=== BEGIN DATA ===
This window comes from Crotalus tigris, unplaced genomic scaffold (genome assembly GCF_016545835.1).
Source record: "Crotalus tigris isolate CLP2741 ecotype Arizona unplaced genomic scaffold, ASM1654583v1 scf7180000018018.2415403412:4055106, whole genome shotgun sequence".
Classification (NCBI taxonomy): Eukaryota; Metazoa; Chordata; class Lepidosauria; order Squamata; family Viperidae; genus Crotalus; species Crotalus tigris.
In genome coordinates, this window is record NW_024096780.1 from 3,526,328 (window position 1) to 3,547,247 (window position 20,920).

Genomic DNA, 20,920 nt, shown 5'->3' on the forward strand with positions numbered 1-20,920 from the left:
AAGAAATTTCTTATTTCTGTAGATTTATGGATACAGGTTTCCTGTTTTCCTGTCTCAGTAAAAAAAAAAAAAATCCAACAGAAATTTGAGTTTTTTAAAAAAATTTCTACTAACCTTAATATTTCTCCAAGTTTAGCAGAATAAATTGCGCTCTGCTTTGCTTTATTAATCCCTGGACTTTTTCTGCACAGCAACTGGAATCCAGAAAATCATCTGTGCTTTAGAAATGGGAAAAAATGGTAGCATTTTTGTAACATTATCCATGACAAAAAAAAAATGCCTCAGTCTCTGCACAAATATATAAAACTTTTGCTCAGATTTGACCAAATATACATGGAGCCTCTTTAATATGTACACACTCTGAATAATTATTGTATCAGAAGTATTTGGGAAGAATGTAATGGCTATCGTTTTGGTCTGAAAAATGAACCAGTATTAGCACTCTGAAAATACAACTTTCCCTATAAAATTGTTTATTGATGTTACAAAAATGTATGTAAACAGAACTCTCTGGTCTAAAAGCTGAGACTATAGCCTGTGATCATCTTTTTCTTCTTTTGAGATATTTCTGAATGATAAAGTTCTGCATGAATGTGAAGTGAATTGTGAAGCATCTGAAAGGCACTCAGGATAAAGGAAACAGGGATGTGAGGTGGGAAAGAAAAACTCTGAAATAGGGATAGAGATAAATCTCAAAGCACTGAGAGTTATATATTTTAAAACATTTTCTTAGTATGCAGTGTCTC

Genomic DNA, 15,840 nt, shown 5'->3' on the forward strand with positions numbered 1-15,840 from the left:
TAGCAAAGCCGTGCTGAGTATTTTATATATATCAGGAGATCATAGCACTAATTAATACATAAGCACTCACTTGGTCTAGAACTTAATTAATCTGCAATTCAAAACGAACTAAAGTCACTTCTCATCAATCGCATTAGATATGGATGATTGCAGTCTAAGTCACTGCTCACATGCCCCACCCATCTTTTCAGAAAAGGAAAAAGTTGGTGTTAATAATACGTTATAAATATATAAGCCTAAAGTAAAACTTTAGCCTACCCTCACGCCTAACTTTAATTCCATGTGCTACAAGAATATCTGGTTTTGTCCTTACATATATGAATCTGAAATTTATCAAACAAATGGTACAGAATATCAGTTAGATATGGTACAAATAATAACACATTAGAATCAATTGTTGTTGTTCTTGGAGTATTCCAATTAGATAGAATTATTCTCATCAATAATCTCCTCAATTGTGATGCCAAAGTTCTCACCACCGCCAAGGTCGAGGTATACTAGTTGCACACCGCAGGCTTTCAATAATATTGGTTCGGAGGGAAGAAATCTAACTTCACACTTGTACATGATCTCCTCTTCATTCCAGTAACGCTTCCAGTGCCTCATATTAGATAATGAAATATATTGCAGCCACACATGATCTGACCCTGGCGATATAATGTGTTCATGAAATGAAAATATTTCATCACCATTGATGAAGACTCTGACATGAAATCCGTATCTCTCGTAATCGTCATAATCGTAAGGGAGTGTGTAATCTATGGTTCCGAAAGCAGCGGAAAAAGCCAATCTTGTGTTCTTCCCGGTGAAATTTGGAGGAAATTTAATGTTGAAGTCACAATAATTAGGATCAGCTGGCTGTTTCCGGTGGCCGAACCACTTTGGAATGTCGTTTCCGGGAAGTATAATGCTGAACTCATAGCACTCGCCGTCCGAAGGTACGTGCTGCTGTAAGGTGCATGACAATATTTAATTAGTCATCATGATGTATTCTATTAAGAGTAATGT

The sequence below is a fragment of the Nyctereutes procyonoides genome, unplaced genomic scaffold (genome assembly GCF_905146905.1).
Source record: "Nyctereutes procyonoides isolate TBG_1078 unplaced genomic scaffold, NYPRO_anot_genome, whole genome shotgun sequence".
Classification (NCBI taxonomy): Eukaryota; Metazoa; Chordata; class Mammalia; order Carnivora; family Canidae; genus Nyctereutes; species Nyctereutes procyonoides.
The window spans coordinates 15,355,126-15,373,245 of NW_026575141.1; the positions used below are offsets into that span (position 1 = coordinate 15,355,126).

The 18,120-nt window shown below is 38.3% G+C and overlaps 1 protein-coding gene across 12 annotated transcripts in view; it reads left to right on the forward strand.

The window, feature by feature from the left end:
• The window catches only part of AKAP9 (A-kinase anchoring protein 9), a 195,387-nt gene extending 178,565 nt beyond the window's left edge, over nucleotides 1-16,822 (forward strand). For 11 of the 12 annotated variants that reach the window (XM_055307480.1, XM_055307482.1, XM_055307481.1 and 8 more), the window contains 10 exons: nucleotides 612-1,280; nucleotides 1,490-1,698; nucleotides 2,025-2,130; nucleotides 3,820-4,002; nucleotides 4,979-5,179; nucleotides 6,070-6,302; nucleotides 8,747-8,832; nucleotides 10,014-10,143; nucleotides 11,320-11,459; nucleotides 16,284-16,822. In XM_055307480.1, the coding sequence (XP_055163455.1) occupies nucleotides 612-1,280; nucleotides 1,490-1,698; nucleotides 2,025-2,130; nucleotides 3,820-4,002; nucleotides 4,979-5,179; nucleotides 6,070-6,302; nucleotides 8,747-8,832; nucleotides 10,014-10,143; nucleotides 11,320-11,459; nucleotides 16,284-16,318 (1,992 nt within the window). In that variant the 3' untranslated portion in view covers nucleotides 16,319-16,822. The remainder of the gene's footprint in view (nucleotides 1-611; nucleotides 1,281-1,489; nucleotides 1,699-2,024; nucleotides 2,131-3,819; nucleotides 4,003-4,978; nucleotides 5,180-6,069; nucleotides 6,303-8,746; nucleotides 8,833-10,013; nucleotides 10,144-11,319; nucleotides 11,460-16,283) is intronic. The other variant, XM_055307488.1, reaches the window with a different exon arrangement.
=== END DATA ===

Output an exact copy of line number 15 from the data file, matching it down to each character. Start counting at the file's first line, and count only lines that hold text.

• The window catches only part of AKAP9 (A-kinase anchoring protein 9), a 195,387-nt gene extending 178,565 nt beyond the window's left edge, over nucleotides 1-16,822 (forward strand). For 11 of the 12 annotated variants that reach the window (XM_055307480.1, XM_055307482.1, XM_055307481.1 and 8 more), the window contains 10 exons: nucleotides 612-1,280; nucleotides 1,490-1,698; nucleotides 2,025-2,130; nucleotides 3,820-4,002; nucleotides 4,979-5,179; nucleotides 6,070-6,302; nucleotides 8,747-8,832; nucleotides 10,014-10,143; nucleotides 11,320-11,459; nucleotides 16,284-16,822. In XM_055307480.1, the coding sequence (XP_055163455.1) occupies nucleotides 612-1,280; nucleotides 1,490-1,698; nucleotides 2,025-2,130; nucleotides 3,820-4,002; nucleotides 4,979-5,179; nucleotides 6,070-6,302; nucleotides 8,747-8,832; nucleotides 10,014-10,143; nucleotides 11,320-11,459; nucleotides 16,284-16,318 (1,992 nt within the window). In that variant the 3' untranslated portion in view covers nucleotides 16,319-16,822. The remainder of the gene's footprint in view (nucleotides 1-611; nucleotides 1,281-1,489; nucleotides 1,699-2,024; nucleotides 2,131-3,819; nucleotides 4,003-4,978; nucleotides 5,180-6,069; nucleotides 6,303-8,746; nucleotides 8,833-10,013; nucleotides 10,144-11,319; nucleotides 11,460-16,283) is intronic. The other variant, XM_055307488.1, reaches the window with a different exon arrangement.